It’s a well-deserved third year in the booth for Kremer, Storm
They’re back. On Thursday, when Andrea Kremer and Hannah Storm call the Buccaneers-Bears game for Amazon Prime Video, it will mark the start of their third season as broadcast partners. That’s a big deal, a really big deal, even if three seasons doesn’t have the distinctive ring of five or 10 or 15 years. For women in sports, getting renewed, finding longer-term opportunities to grow and develop and sharpen skills, can be as challenging as breaking barriers.
“The most important thing is that we’re doing this for a third season,” said Storm. “We did not do this for a game for headlines. We didn’t do it for a season for Amazon to check off some kind of box. What is it going to take to change the narrative [around female broadcasters]? It’s going to take consistency. It’s going to take commitment on the part of these big media conglomerates.”
It’s really that simple. Consistency and commitment. That’s why three years and counting deserves extra attention.
There’s often too much attention paid to “firsts” and not enough to what happens afterward — the consistency and commitment part of the equation. Too often barrier breakers become the first-and-only or the first of very few. Or, decades separate the first from the second. (In NFL broadcasting, Gayle Sierens became the first woman to do play-by-play in December 1987. Beth Mowins became the second in 2015.)
When Kremer and Storm debuted on “Thursday Night Football” in 2018, they made headlines as the first all-female NFL broadcast team. But Kremer made something abundantly clear. “The broadcast proposal wasn’t written for two women,” she said. “It was written for Hannah and me.” Kremer’s point: The concept was about talent, not gender. It was about pairing two smart, veteran reporters with decades of experience covering the NFL on TV. Who wouldn’t want that? Better question: Why didn’t an NFL broadcaster get Kremer and Storm together earlier?
Amazon Prime knew what it had. Right after the first season ended, its executives made something abundantly clear. They were in it for more than the headlines. With several months to spare, they renewed Kremer and Storm’s contracts for a second season.
Kremer and Storm’s return to the booth this season shifts the conversation from headline-making (and often publicity-seeking, pandering) firsts to momentum-building seconds and thirds. Women in sports need more of the commitment and consistency that Storm mentioned. Those two ingredients encourage not only a narrative change, but a cultural change in sports broadcasting, coaching, front-office hiring, officiating and elsewhere. Firsts make little impact if they’re not done for the right reasons and if they’re not followed by seconds and thirds and more in quick succession.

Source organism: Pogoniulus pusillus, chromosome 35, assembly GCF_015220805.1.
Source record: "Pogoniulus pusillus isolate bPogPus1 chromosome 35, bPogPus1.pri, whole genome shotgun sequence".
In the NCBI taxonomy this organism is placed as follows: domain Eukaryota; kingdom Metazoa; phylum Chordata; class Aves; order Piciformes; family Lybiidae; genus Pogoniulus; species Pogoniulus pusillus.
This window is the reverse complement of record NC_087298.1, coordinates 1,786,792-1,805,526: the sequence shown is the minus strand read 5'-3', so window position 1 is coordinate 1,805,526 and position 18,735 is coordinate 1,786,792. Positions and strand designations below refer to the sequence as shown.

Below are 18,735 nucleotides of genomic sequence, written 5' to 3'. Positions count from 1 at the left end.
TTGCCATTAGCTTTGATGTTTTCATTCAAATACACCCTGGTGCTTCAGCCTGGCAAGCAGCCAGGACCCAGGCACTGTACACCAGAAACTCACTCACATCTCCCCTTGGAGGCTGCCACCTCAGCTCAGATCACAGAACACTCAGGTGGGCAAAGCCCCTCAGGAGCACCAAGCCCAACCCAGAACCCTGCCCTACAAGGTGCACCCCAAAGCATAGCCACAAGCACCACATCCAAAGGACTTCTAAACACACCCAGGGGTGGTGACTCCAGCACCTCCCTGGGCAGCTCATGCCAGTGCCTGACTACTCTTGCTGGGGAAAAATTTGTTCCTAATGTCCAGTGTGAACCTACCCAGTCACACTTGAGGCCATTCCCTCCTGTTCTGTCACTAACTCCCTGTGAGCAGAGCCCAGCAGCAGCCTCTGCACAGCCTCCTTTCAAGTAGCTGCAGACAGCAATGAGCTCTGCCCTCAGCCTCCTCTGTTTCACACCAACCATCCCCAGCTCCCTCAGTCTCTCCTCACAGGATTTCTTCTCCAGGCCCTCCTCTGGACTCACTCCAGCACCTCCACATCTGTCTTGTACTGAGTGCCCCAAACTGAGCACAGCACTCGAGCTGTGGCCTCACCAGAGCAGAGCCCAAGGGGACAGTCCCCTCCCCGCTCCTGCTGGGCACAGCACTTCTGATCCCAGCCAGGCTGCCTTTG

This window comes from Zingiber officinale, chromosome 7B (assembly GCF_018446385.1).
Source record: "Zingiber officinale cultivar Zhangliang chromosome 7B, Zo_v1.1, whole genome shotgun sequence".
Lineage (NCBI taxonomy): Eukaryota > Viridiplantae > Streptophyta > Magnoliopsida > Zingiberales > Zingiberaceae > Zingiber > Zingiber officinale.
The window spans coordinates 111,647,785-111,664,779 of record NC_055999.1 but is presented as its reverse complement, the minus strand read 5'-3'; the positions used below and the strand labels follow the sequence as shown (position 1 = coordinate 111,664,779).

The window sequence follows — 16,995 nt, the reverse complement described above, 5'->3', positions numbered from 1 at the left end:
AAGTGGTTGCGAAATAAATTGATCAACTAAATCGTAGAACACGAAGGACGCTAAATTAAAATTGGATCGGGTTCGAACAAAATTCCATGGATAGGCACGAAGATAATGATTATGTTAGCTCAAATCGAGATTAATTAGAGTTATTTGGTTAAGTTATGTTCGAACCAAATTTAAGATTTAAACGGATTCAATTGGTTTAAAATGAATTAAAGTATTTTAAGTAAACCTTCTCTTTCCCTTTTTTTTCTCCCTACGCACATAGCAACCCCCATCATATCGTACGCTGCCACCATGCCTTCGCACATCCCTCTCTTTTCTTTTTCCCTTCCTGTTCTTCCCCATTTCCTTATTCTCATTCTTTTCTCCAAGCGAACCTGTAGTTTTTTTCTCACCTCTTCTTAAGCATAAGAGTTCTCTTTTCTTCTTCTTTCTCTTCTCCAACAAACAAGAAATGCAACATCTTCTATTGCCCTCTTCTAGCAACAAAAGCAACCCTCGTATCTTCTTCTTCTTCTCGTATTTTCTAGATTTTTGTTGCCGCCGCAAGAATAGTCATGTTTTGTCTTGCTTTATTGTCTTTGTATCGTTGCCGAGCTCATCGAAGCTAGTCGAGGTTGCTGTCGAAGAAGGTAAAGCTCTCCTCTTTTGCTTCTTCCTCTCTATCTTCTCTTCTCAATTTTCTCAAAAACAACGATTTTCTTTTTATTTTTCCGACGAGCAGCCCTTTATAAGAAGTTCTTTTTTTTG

Still, to spur consistency and commitment, the firsts have to be exceptional in some way. Kremer and Storm meet that standard with broadcasts full of storytelling, perspective and, above all, expertise. It’s reductive to say they know what they’re talking about. They bring an institutional knowledge of the NFL. (Or, as Storm put it, “For goodness’ sake, Andrea is in the Pro Football Hall of Fame.”)
The pair also give viewers what Kremer called insight with “layers.” Her favorite example: In 2018, when Nick Mullens started a Thursday night game for the 49ers, Kremer and Storm got information from interviews with the quarterback’s college coach, agent, family, friends, mentors, even a quote from Brett Favre ready to go. After the game, the Amazon executive in charge of production joked, “Slackers, why didn’t you get the midwife that delivered him?” Jokes aside, that kind of reporting is how you get layers and a distinctive broadcast.
“By the virtue of being journalists, being hosts, being reporters, we have a different sensibility of how to talk about the game,” said Kremer. “We’re an option. We know that when people are tuning in they are tuning in to hear what we have to say.”
Added Storm: “You have the unique ability to watch a football game from our perspective. The aim this year is to make it more so that way, to understand that our conversation doesn’t always have to be play-by-play, then analyze the play. They really want us to dive even more deeply into the storytelling and into our perspective on stories around the league. They’re bullish on what we have to say as individuals.”
That kind of freedom and respect is extraordinarily rare and necessary for female sports broadcasters. To get it, you need consistency and commitment. (Kremer and Storm’s résumés don’t hurt either.)
With that freedom and commitment, there’s pressure to represent. Kremer and Storm embrace that pressure and the challenges of broadcasting from a remote studio. They have always called games from Stamford, Conn., and the feed comes from Fox. They don’t see everything that happens on the field immediately or know what the feed will show next.
“We’ve had to walk a fine line between continuing what we’re talking about and acknowledging what’s on the screen,” said Storm. “It’s made for some really hilarious moments. But you have to have a sense of humor about it and roll with it.”
That kind of perspective is valuable, too. Maybe the most valuable. You don’t become the first all-female NFL broadcast team and reach Year 3 if you can’t roll with a lot.
Shira Springer writes about the intersection of sports and culture and teaches journalism at Boston University, including a new course: “Sports, Gender & Justice.”